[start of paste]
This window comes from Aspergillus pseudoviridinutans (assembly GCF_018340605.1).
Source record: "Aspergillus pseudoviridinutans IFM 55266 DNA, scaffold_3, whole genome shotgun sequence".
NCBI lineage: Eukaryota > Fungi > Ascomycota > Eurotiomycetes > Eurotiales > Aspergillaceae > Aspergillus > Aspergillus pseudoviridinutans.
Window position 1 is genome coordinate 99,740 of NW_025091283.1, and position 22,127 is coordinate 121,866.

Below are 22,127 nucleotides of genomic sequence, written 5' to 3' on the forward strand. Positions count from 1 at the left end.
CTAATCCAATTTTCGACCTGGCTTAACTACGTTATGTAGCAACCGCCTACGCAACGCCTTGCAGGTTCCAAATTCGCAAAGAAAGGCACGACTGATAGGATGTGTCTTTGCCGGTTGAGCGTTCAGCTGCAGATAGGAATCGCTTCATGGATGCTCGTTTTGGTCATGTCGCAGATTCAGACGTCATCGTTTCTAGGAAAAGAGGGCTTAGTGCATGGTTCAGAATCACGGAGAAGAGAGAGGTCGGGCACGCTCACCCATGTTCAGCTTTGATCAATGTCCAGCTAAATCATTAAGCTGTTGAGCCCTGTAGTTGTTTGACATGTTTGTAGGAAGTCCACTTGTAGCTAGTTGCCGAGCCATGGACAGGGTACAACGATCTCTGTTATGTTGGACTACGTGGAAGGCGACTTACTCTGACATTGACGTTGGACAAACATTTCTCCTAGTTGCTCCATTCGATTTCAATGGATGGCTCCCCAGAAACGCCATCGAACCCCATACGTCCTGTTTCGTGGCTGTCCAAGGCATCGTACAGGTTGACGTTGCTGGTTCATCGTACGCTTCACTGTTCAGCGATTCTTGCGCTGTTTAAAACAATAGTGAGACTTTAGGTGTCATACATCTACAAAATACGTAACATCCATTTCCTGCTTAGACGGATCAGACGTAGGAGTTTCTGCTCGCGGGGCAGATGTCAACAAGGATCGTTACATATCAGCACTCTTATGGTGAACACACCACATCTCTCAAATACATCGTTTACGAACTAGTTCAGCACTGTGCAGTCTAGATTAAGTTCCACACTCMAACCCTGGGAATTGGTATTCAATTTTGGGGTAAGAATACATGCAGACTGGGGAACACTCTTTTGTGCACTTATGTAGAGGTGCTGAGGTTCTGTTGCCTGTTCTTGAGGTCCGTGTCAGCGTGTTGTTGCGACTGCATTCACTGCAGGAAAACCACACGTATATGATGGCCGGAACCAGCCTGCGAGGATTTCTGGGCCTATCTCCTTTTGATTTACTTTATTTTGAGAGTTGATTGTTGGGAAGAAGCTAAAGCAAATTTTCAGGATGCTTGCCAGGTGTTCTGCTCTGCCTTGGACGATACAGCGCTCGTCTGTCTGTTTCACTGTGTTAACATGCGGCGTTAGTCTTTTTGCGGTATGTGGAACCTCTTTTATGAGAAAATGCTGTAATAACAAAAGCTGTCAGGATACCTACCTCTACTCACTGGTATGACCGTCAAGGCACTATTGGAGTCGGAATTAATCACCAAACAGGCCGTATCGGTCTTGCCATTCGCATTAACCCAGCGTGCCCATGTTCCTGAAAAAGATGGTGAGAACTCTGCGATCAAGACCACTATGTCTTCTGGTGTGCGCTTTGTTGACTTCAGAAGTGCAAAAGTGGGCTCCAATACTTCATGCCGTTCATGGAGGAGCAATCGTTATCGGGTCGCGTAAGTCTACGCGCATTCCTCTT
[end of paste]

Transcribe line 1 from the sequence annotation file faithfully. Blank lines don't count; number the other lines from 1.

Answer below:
This window comes from Aspergillus pseudoviridinutans (assembly GCF_018340605.1).